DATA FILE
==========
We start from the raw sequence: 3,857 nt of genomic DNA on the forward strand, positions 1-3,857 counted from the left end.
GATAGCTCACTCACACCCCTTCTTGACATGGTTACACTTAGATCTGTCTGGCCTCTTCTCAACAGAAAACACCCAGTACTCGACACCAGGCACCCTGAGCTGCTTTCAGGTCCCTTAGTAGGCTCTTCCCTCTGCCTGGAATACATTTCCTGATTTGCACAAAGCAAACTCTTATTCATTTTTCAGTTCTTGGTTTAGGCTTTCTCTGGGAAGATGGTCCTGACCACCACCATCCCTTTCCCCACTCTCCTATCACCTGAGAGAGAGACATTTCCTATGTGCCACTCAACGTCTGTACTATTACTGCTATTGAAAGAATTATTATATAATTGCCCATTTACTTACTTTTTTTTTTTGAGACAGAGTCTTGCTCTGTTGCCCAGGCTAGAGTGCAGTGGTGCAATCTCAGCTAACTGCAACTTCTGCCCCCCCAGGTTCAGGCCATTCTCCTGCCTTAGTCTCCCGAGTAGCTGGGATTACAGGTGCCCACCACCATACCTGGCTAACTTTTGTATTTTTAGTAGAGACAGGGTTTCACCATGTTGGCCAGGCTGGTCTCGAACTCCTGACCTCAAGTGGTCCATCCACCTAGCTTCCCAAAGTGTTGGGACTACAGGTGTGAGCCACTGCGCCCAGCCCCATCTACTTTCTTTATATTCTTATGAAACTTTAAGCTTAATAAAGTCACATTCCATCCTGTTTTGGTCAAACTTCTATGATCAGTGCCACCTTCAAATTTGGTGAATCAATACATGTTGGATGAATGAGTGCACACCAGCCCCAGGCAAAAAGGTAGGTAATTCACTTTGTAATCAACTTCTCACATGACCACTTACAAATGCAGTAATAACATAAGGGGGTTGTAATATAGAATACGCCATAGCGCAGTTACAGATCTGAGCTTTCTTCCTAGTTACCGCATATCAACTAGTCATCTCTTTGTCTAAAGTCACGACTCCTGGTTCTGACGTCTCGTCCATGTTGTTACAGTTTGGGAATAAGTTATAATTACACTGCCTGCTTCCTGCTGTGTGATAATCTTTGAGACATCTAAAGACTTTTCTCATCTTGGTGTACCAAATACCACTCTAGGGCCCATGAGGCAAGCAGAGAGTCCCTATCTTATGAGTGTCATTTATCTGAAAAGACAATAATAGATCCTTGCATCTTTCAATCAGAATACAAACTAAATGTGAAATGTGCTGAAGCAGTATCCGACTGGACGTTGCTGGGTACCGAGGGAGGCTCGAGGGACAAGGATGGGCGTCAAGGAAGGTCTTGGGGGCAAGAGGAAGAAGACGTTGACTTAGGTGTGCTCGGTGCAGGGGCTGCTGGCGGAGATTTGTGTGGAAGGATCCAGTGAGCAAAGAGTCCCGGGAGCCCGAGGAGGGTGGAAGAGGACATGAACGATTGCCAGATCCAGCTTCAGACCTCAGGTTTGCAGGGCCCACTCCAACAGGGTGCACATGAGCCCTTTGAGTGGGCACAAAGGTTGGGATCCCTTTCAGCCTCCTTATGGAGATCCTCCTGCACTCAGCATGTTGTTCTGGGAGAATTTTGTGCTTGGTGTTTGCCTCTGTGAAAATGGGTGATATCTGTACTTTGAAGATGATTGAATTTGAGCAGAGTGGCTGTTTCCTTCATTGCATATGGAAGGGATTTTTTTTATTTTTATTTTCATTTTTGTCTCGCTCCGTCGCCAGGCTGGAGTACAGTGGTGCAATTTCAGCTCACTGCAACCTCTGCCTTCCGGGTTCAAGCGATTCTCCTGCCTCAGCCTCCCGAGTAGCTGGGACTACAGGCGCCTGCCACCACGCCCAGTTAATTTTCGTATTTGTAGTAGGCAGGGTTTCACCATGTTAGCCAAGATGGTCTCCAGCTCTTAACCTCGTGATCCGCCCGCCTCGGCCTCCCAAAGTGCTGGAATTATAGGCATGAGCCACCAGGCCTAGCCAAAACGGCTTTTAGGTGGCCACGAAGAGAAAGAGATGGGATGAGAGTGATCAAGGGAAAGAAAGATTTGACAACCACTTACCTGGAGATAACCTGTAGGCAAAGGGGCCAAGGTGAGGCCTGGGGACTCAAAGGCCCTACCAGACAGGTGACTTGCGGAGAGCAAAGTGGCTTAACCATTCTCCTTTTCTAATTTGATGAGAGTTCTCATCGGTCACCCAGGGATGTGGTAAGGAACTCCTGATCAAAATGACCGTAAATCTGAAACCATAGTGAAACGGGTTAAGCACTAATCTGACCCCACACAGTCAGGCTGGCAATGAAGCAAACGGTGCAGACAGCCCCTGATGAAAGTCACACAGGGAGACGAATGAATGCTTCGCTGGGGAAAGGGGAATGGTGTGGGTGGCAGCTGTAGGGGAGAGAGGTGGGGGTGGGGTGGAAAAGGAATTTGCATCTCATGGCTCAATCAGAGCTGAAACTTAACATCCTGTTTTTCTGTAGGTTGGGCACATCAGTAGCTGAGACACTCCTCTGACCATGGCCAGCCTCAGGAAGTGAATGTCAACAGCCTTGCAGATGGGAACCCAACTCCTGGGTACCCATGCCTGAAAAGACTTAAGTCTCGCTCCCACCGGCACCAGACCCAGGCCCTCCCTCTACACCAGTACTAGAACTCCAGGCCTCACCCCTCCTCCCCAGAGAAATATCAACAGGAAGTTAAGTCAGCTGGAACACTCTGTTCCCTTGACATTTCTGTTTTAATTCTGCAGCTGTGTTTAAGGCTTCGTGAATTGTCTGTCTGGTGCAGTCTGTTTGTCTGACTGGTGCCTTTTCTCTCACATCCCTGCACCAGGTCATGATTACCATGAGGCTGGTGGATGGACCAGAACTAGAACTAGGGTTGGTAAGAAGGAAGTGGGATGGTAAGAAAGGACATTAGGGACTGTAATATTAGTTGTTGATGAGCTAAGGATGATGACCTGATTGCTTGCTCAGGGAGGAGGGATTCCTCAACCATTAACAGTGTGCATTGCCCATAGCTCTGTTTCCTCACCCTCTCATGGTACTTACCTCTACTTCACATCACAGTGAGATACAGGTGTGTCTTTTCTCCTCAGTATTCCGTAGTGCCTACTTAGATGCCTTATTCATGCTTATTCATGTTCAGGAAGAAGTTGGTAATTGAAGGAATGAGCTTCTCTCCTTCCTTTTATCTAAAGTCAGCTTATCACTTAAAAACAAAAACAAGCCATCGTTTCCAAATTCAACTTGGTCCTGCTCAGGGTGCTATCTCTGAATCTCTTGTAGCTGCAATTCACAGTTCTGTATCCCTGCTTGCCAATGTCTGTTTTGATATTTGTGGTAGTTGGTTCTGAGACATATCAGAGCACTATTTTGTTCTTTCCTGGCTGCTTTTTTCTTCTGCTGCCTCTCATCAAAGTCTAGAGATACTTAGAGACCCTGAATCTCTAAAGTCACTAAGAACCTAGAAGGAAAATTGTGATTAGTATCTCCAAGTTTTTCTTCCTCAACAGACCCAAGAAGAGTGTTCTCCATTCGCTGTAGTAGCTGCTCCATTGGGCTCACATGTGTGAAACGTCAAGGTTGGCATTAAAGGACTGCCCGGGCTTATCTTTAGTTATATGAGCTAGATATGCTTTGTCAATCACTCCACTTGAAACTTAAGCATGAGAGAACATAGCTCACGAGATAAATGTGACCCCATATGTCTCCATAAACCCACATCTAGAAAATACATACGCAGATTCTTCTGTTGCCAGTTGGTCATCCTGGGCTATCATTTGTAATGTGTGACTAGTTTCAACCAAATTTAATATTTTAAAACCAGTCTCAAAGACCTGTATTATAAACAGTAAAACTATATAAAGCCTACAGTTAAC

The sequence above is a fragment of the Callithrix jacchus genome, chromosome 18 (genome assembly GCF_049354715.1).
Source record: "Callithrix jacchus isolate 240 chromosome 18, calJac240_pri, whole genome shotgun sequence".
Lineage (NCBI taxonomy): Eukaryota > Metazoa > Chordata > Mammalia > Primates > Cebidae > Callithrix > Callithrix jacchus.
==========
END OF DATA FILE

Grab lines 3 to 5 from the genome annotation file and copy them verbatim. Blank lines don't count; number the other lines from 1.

The sequence above is a fragment of the Callithrix jacchus genome, chromosome 18 (genome assembly GCF_049354715.1).
Source record: "Callithrix jacchus isolate 240 chromosome 18, calJac240_pri, whole genome shotgun sequence".
Lineage (NCBI taxonomy): Eukaryota > Metazoa > Chordata > Mammalia > Primates > Cebidae > Callithrix > Callithrix jacchus.